In the great amount of spare time Fulbright grants me I've decided to embark on a project I've wanted to do for a long time: reading a book every week about a country I know nothing about. Despite a life and education that could easily be described as 'global' much of the world remains a blank for me. Kazakhstan. Uzbekistan. Mauritania. Uruguay. Gabon. Lithuania. Aside from perhaps vaguely gesturing the right direction on a map, I can tell you nothing about these countries. I don't know what language they speak, what food they eat, what form of government they have, what name they use for God. And yet they have histories and cultures as rich and deep as the places I know about intimately – though once upon a time Rwanda meant as little to me as Suriname. This part of learning – the growth of the rich multiplicity of meanings that Rwanda now holds for me – is my favorite. So in these months I am filling in my map. Shedding a little light on the places in the world yet dark to me.
I won't just read – I will attempt to engage a little more fully by listening to music, catching up on recent news, and sometimes even cooking food from each country as I go. I will share my armchair journey around the world, as well as my physical one through Sri Lanka, on this blog, for anyone interested. If you know of any good books about obscure countries please tell me!
First Stop: North Korea
Book: Nothing to Envy by Barbara Demick
This country is a little more in the news than I would ordinarily like for this project, but my understanding of it falls so woefully short I thought it would be a good place to start. The need for deeper understanding really hit home as I searched for pictures and videos to include in this blog. Most media available on the internet really focuses on the freak show aspect of North Korea – surreal photos of Kim Jung Un with celebrities or babies, or inanely smiling soldiers in impossibly tight formations. What I loved about 'Nothing to Envy' was Demick's commitment to portraying the agency of the North Korean people. She began her book with a vignette about how young couples take advantage of the lack of electricity to sneak into the night together unseen – how technological deprivation can become a gift. And ultimately that is what the book is about: people who triumph against insurmountable odds, not a country of sheeple obediently starving and working themselves to death.
This aspect of North Korea does still baffle me. I am a scholar of evil. I have lived in the wake of war and genocide in 3 countries now, and I have begun to understand the forces and power that may shape a good human into a murderer – how hatred can be sown and reaped for the gain of the powerful. But the powerful in North Korean do not primarily keep their place through hate – they have built a dictatorship on love. Even after 2 million died of starvation in the 1990s. Even when there was no medicine at the hospitals. Even now, when a zipper seems like a magical object. Even the radicals of their society, the free thinkers who later defected cried themselves sick at the death of Kim Il-Sung. People comfort themselves with the belief that they are better off than any other country while they starve to death. Truly the banality of evil – a mother watching her child fade away and yet unable to question the system that is killing him.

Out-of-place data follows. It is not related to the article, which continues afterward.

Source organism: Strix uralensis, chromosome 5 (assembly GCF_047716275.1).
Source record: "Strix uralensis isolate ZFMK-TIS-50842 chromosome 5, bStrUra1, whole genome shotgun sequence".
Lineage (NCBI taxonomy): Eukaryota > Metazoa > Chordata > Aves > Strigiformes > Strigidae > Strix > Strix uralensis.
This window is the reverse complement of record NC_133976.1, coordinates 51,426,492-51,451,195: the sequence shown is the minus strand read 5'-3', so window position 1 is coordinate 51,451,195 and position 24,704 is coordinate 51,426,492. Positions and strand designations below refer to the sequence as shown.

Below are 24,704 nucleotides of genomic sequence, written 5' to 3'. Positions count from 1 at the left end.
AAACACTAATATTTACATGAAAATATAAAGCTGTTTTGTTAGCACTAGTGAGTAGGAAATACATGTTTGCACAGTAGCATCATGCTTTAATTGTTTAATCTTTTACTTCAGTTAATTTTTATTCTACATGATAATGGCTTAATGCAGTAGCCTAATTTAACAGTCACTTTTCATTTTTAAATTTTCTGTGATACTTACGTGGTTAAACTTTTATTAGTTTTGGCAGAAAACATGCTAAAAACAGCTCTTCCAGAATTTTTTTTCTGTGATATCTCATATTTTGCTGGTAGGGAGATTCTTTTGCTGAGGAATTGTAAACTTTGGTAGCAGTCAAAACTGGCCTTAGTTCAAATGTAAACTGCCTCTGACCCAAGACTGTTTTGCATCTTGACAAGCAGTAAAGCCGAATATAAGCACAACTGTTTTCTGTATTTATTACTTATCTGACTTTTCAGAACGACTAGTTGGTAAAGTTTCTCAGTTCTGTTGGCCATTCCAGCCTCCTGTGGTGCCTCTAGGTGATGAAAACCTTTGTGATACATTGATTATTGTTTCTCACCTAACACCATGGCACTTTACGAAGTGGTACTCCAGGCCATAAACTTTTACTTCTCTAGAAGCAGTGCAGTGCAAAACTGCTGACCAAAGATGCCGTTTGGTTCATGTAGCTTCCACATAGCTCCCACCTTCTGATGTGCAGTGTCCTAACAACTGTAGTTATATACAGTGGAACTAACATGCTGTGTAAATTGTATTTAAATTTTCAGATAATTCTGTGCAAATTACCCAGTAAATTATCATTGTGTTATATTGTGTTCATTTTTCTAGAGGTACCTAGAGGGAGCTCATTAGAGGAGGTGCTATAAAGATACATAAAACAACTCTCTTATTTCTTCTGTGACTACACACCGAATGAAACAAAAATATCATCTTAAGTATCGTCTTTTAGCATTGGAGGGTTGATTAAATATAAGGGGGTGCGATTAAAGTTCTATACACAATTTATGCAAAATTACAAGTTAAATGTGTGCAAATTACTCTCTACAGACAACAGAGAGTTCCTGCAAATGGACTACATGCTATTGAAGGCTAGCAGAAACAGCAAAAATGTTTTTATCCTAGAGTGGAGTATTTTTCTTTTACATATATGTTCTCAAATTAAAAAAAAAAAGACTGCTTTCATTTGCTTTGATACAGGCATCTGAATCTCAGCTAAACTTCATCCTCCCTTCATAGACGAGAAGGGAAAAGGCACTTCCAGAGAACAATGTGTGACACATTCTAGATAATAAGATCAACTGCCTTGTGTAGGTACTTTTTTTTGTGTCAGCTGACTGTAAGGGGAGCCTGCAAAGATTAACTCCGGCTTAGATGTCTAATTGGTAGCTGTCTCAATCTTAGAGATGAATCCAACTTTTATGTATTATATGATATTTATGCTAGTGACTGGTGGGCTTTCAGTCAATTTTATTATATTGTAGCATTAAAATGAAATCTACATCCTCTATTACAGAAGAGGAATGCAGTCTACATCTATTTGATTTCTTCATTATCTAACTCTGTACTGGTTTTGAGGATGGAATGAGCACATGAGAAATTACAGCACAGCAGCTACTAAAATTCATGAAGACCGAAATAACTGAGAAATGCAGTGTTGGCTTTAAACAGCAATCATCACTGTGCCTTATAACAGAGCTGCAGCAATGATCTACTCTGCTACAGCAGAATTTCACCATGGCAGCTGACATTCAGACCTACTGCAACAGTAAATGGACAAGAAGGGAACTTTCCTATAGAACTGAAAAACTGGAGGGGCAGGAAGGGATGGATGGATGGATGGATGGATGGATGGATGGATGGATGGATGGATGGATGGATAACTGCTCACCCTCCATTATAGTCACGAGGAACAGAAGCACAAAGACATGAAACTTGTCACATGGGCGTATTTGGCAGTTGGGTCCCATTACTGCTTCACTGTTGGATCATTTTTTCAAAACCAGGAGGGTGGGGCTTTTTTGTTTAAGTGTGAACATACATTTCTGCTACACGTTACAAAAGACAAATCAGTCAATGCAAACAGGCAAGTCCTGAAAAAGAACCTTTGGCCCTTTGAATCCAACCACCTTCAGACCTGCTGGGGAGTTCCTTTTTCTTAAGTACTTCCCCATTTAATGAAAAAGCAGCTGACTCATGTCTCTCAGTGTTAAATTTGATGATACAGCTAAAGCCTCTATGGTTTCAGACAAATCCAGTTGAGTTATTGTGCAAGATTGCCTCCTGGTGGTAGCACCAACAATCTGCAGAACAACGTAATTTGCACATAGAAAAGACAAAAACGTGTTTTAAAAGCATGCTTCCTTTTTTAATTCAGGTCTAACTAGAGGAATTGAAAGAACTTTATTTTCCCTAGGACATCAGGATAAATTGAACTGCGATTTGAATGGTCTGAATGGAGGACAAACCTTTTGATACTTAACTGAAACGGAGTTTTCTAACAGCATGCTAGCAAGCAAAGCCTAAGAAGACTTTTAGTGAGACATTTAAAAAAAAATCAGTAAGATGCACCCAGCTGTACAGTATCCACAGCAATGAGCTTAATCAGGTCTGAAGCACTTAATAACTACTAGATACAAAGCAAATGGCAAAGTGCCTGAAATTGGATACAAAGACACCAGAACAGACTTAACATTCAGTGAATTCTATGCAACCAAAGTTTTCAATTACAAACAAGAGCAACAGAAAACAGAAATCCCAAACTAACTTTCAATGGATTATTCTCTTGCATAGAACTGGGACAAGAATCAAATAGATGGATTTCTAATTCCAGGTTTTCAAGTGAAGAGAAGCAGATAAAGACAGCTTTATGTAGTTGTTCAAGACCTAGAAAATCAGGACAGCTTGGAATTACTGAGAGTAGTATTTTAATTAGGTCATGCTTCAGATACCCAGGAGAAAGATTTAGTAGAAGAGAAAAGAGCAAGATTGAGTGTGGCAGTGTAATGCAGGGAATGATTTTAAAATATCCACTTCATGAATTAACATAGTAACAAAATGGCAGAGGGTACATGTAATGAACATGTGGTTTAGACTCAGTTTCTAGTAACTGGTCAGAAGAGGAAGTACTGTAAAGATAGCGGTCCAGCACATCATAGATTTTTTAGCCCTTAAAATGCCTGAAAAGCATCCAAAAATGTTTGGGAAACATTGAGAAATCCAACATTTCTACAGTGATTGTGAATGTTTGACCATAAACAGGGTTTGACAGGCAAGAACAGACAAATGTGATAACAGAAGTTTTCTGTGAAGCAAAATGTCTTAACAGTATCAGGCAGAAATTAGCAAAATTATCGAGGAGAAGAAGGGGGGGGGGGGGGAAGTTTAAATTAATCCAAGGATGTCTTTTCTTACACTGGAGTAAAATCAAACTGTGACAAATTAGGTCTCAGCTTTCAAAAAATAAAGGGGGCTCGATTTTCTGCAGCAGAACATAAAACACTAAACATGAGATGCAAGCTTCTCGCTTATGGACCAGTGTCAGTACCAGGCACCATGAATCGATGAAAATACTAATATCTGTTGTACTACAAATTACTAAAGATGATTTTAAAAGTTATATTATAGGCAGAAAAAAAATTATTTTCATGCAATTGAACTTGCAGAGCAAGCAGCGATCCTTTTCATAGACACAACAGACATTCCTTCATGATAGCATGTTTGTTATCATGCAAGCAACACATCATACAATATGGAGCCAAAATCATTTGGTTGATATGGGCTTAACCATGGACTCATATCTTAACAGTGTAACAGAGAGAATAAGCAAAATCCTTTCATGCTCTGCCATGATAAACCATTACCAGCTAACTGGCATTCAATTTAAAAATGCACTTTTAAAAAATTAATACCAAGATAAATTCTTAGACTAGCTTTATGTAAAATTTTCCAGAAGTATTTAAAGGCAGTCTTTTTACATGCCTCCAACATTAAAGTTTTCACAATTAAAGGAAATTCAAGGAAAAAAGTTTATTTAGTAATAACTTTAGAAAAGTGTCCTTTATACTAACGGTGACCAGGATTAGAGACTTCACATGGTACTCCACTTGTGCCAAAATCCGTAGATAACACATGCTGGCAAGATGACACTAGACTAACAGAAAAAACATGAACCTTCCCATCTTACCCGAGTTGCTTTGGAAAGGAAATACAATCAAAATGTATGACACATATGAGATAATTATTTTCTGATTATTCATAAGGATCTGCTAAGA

Some North Korean Pop music - yes it does exist.
I marveled at this, and then I considered my participation in the system that I was born in. I too, am part of a system of death. There is horror that generates my comfort. Child slave labor to keep my clothes and baubles cheep. The end of local industry and dignity in the global south as their livelihoods are taken by multinationals. The endemic rape and murder of the Democratic Republic of the Congo over minerals so that I can have a smartphone. In almost anything I purchase I am a tacit participant in evil. While ours keeps our bellies full, we too, are sacrificing ourselves to ideology. Ours is not the quick death of starvation or illness but an apocalypse of our making. Not just ourselves but our whole world may be sacrificed before our greatest God – consumption. Our greed is heating the planet to inhabitability - but we can't stop. Even after the Paris accords we have no plan to keep our world from heating beyond our capacity to withstand.
I see the system I am in, and I can name it and critique it unlike so many North Koreans. But this an immense privilege – I see this because not only have I had the chance to go outside the world I was raised in, but I have been taught again and again to be constantly wary of the little acts of careless evil around me. Were I raised by MTV and sustained by flipping burgers I have no illusions that I would be challenging the system that kept me that way. In this light, the few hundred North Koreans that risk everything they have, and everyone they love, to slip across the border each year seem far more incredible than their compatriots, starving for the love of their leader.
For more on North Korea: